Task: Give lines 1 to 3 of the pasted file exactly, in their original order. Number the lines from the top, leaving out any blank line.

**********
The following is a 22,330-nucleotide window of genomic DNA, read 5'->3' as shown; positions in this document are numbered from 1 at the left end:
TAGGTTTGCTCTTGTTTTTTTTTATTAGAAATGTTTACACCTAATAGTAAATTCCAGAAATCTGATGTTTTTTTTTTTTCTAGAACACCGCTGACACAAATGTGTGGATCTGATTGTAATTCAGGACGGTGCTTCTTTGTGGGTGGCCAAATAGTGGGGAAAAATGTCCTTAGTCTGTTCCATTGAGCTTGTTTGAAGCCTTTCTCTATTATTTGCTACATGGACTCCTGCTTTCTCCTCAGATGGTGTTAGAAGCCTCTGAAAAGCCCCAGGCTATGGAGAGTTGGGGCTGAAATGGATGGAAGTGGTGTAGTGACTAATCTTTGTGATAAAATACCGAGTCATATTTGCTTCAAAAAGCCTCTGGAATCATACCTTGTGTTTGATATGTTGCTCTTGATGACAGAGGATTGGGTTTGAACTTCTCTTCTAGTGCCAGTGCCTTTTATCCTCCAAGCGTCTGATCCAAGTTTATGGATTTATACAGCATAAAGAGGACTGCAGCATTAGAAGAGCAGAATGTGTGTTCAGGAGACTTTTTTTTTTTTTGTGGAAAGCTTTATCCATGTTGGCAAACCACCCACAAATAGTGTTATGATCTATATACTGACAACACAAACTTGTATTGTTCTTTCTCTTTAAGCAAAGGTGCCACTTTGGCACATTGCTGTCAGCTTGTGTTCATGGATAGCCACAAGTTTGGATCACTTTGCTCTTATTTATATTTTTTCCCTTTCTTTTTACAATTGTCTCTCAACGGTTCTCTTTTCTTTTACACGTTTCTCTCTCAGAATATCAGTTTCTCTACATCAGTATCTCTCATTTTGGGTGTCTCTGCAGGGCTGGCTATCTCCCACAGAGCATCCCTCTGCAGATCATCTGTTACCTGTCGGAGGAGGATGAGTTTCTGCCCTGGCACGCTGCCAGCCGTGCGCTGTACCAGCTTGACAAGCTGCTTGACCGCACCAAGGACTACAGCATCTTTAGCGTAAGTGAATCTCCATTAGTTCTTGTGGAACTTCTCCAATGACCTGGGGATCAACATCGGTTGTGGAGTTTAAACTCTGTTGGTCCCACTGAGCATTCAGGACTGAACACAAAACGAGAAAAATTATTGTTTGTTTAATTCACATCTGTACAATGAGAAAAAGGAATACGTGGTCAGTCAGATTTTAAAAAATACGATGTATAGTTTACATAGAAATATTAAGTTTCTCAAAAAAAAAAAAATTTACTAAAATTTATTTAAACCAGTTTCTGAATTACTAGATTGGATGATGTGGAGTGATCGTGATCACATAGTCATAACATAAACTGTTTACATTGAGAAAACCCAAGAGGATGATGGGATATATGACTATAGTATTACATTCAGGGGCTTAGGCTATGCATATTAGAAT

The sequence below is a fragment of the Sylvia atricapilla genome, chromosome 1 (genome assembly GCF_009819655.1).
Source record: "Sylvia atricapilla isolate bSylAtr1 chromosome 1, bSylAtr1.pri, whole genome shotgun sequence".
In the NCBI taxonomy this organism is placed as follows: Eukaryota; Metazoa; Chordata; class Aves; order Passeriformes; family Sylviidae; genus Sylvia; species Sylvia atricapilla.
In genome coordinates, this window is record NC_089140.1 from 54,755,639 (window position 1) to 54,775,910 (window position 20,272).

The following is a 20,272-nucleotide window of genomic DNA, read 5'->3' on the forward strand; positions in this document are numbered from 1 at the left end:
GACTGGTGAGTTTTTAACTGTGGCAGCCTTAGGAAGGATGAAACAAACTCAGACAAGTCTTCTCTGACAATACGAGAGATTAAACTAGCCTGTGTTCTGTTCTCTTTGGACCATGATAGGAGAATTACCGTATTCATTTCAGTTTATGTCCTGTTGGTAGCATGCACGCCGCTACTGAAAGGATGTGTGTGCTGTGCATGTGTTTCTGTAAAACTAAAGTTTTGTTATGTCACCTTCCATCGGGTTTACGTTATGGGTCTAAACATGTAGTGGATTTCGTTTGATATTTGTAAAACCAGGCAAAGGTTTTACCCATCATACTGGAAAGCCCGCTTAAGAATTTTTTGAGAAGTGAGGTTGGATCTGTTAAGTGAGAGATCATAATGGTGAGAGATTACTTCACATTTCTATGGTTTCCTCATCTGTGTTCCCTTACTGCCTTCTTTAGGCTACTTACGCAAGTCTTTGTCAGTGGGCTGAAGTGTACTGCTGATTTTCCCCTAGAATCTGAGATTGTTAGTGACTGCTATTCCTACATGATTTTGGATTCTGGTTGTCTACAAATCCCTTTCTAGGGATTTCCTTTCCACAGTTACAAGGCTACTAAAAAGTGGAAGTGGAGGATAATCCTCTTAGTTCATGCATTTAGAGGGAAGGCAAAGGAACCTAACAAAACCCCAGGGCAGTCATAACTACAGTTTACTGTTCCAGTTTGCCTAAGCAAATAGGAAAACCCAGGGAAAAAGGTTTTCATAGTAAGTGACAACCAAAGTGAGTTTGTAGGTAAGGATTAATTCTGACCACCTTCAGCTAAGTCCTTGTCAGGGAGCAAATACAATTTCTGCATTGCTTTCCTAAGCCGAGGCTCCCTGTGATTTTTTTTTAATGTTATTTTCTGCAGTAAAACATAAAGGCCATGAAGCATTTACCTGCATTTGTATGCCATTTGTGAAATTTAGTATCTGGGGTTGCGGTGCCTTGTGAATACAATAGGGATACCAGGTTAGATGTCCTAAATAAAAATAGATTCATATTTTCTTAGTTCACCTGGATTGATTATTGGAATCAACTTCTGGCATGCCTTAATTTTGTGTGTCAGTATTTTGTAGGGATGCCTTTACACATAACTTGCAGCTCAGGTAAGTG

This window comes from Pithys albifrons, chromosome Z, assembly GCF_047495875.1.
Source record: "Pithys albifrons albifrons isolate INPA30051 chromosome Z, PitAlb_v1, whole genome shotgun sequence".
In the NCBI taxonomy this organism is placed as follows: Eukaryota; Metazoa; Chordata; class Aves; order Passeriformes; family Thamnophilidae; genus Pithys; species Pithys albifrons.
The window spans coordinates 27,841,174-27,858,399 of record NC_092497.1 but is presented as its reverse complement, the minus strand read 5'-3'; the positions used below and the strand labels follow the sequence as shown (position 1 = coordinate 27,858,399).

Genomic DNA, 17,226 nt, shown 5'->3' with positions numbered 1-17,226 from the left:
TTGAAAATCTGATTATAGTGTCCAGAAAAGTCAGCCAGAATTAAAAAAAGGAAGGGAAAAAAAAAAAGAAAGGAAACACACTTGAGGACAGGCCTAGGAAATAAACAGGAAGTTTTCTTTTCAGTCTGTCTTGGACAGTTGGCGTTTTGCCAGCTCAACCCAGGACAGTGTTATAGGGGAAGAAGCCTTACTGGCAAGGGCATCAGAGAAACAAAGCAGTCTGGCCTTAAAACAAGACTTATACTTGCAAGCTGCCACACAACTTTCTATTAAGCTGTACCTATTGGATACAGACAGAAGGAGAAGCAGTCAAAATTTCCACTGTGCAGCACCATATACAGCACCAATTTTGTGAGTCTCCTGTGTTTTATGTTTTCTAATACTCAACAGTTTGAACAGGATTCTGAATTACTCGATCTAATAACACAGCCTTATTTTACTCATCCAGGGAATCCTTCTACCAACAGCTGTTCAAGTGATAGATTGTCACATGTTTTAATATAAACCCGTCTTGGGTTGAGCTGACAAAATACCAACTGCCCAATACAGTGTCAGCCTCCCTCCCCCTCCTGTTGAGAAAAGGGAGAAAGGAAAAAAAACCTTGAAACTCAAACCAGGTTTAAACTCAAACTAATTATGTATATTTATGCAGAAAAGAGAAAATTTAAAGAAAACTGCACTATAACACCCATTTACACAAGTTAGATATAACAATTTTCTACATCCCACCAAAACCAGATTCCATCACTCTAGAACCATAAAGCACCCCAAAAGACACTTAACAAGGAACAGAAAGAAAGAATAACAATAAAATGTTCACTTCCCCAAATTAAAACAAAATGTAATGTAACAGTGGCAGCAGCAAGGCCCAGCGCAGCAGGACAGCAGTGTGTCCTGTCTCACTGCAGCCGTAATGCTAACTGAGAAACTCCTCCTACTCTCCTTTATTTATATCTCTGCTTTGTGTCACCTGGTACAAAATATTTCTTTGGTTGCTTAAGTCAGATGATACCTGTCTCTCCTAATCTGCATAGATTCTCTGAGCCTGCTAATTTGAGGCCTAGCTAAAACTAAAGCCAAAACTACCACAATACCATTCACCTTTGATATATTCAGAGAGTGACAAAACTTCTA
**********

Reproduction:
The following is a 22,330-nucleotide window of genomic DNA, read 5'->3' as shown; positions in this document are numbered from 1 at the left end:
TAGGTTTGCTCTTGTTTTTTTTTATTAGAAATGTTTACACCTAATAGTAAATTCCAGAAATCTGATGTTTTTTTTTTTTCTAGAACACCGCTGACACAAATGTGTGGATCTGATTGTAATTCAGGACGGTGCTTCTTTGTGGGTGGCCAAATAGTGGGGAAAAATGTCCTTAGTCTGTTCCATTGAGCTTGTTTGAAGCCTTTCTCTATTATTTGCTACATGGACTCCTGCTTTCTCCTCAGATGGTGTTAGAAGCCTCTGAAAAGCCCCAGGCTATGGAGAGTTGGGGCTGAAATGGATGGAAGTGGTGTAGTGACTAATCTTTGTGATAAAATACCGAGTCATATTTGCTTCAAAAAGCCTCTGGAATCATACCTTGTGTTTGATATGTTGCTCTTGATGACAGAGGATTGGGTTTGAACTTCTCTTCTAGTGCCAGTGCCTTTTATCCTCCAAGCGTCTGATCCAAGTTTATGGATTTATACAGCATAAAGAGGACTGCAGCATTAGAAGAGCAGAATGTGTGTTCAGGAGACTTTTTTTTTTTTTGTGGAAAGCTTTATCCATGTTGGCAAACCACCCACAAATAGTGTTATGATCTATATACTGACAACACAAACTTGTATTGTTCTTTCTCTTTAAGCAAAGGTGCCACTTTGGCACATTGCTGTCAGCTTGTGTTCATGGATAGCCACAAGTTTGGATCACTTTGCTCTTATTTATATTTTTTCCCTTTCTTTTTACAATTGTCTCTCAACGGTTCTCTTTTCTTTTACACGTTTCTCTCTCAGAATATCAGTTTCTCTACATCAGTATCTCTCATTTTGGGTGTCTCTGCAGGGCTGGCTATCTCCCACAGAGCATCCCTCTGCAGATCATCTGTTACCTGTCGGAGGAGGATGAGTTTCTGCCCTGGCACGCTGCCAGCCGTGCGCTGTACCAGCTTGACAAGCTGCTTGACCGCACCAAGGACTACAGCATCTTTAGCGTAAGTGAATCTCCATTAGTTCTTGTGGAACTTCTCCAATGACCTGGGGATCAACATCGGTTGTGGAGTTTAAACTCTGTTGGTCCCACTGAGCATTCAGGACTGAACACAAAACGAGAAAAATTATTGTTTGTTTAATTCACATCTGTACAATGAGAAAAAGGAATACGTGGTCAGTCAGATTTTAAAAAATACGATGTATAGTTTACATAGAAATATTAAGTTTCTCAAAAAAAAAAAAATTTACTAAAATTTATTTAAACCAGTTTCTGAATTACTAGATTGGATGATGTGGAGTGATCGTGATCACATAGTCATAACATAAACTGTTTACATTGAGAAAACCCAAGAGGATGATGGGATATATGACTATAGTATTACATTCAGGGGCTTAGGCTATGCATATTAGAAT

The sequence below is a fragment of the Sylvia atricapilla genome, chromosome 1 (genome assembly GCF_009819655.1).